Table 2 Left ventricular changes, degree of heterogeneity (I2) across the included studies after excluding 3 studies that were presented as abstracts

Risk of bias assessment

The quality of included studies was assessed using the Newcastle-Ottawa Scale. The total score varied between 6/9 and 8/9. The most frequent limitations were the lack of representation of the exposed cohort, and incomplete follow-up (Supplementary Table 2).

Publication bias

No publication bias was apparent from visual inspection of the funnel plots for LVEDVi, LVESVi, LVEF, and LVMi (Supplementary Figure 2) and this was confirmed quantitatively with the Harbord’s regression modification of Egger’s test (P > 0.25 for all).

Meta-regression

Meta-regression analysis did not show a significant association between either the duration of follow-up post-TAVR or the year of study publication and any of LVEDVi, LVESVi, LVEF and LVMi measurements (P > 0.25 for all) (Supplementary Table 3).

Discussion

This systematic review and meta-analysis indicates that among patients undergoing TAVR who completed the follow-up CMR 6–15 months after the procedure, there was evidence for reverse LV remodeling. The decrease observed in LVEDVi and LVESVi likely reflects improved preload and afterload. Further, the significant reduction in LVMi toward normal values, along with the increased LVEF are consistent with gradual reverse LV remodeling after TAVR. This study adds to the existing literature by providing comprehensive estimates of association using the existing published data from prior individual studies on the topic [9,10,11, 25,26,27,28,29,30,31].

The prognostic impact of maladaptive cardiac remodeling, as well as reverse remodeling are well recognized in several cardiac conditions [32,33,34]. Interestingly, prior studies have indicated that irreversibility of changes or lack of improvement in LVEDVi, and LVMi post-TAVR are associated with worse outcomes [35]. Whereas an improvement in these indices is associated with better survival [35,36,37]. Despite the value of those studies, such investigations were based on TTE, which is subject to image acquisition limitations, as well as inter-observer and intra-observer variability [38]. To the best of our knowledge, this is the first systematic review of the literature to assess the cardiac structural changes by CMR, post-TAVR. These results are complementary to the existing TTE findings and provide additional evidence of cardiac reverse remodeling post-TAVR.

Our findings based on pooled results from CMR studies are consistent with the previous TTE findings for LVMi. TTE data from PARTNER trial have shown continuous regression of LVMi (g/m2) over time (from 155.6 ± 40.6 at baseline, to 148.6 ± 38.3 at 30-day follow-up, to 140.4 ± 38.1 at 6-month follow-up, to 135.7 ± 37.9 at 1-year follow-up, and to 124.7 ± 35.6 at 2-year follow-up) [37]. Further, TTE data from the PARTNER trial have shown improvement in LVEF (%) after TAVR (52.6% ± 13.4 at baseline, to 56.0% ± 11.2 at 30-day follow-up, and to 56.6% ± 10.4 at 1-year follow-up) [37].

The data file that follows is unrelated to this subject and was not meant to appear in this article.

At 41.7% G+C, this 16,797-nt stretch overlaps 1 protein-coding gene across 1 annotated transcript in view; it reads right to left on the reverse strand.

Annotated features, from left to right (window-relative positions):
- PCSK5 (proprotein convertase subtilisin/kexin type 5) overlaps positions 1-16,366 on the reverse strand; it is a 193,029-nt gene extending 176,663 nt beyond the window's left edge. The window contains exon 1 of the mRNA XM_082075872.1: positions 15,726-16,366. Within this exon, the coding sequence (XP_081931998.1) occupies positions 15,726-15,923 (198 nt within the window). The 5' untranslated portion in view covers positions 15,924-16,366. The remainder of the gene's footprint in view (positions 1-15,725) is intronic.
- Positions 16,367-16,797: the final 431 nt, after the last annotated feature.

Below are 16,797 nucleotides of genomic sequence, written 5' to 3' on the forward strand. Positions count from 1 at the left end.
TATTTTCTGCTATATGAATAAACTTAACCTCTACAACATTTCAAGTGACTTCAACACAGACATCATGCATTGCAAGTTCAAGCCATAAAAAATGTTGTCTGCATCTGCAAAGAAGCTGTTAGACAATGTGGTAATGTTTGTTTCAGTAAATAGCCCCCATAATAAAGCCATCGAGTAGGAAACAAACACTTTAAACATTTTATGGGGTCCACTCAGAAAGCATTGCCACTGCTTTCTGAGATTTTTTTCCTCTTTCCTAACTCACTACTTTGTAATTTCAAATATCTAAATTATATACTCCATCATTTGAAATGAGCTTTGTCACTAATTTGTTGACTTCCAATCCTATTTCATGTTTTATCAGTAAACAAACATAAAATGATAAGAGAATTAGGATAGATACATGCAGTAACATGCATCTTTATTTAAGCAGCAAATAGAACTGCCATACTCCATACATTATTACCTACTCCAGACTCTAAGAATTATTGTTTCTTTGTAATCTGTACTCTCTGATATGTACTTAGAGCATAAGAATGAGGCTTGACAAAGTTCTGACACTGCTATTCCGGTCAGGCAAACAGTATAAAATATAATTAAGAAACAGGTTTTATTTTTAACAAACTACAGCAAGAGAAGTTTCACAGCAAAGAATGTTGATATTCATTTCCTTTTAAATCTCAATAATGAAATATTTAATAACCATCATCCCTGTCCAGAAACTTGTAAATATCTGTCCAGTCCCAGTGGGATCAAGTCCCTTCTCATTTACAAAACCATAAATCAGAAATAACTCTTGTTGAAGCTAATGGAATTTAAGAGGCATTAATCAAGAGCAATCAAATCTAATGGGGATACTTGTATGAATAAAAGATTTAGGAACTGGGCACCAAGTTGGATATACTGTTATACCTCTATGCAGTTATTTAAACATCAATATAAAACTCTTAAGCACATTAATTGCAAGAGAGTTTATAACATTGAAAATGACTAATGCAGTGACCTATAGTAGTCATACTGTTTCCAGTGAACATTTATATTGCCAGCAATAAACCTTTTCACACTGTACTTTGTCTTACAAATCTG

Limitations

Our study has several limitations. First, it is possible that some reports were not retrieved through our search strategy or were not indexed in PubMed. Second, it is clinically relevant to understand the pattern of reverse remodeling in certain patient subgroups, including those with concentric hypertrophy without LV dilation. In addition, mitral regurgitation is common in patients undergoing TAVR, and presence and severity of mitral regurgitation may also influence the remodeling [39]. However, detailed clinical and CMR data across the studies were not available to address this issue. Third, data regarding the valve type, and its potential effect on the cardiac remodeling was not available across the included studies. Fourth, the vast majority of included studies assessed the CMR characteristics 6 months post-TAVR. Additional studies are required to report post-TAVR CMR features in other time intervals. Fifth, there were a few (7/100) overlapping patients among 2 of the included studies. However, given the total number of patients in the pooled sample (N = 305), it is unlikely that such a modest overlap substantively impacted the results. Sixth, across the included studies, several patients were excluded from follow-up CMR post-TAVR due to permanent pacemaker implantation, death, or claustrophobia. It is possible that the patients who died or who had pacemakers have a different remodeling response to TAVR. This hypothesis is supported by subgroup analyses of prior relatively small TTE studies in patients with pacemakers, post-TAVR [40]. With the availability of CMR compatible pacemakers, as well as promising results of a recent investigation about the relative safety of CMR even in patients with traditional pacemaker devices [41], it is possible that future CMR studies further assess these subgroups.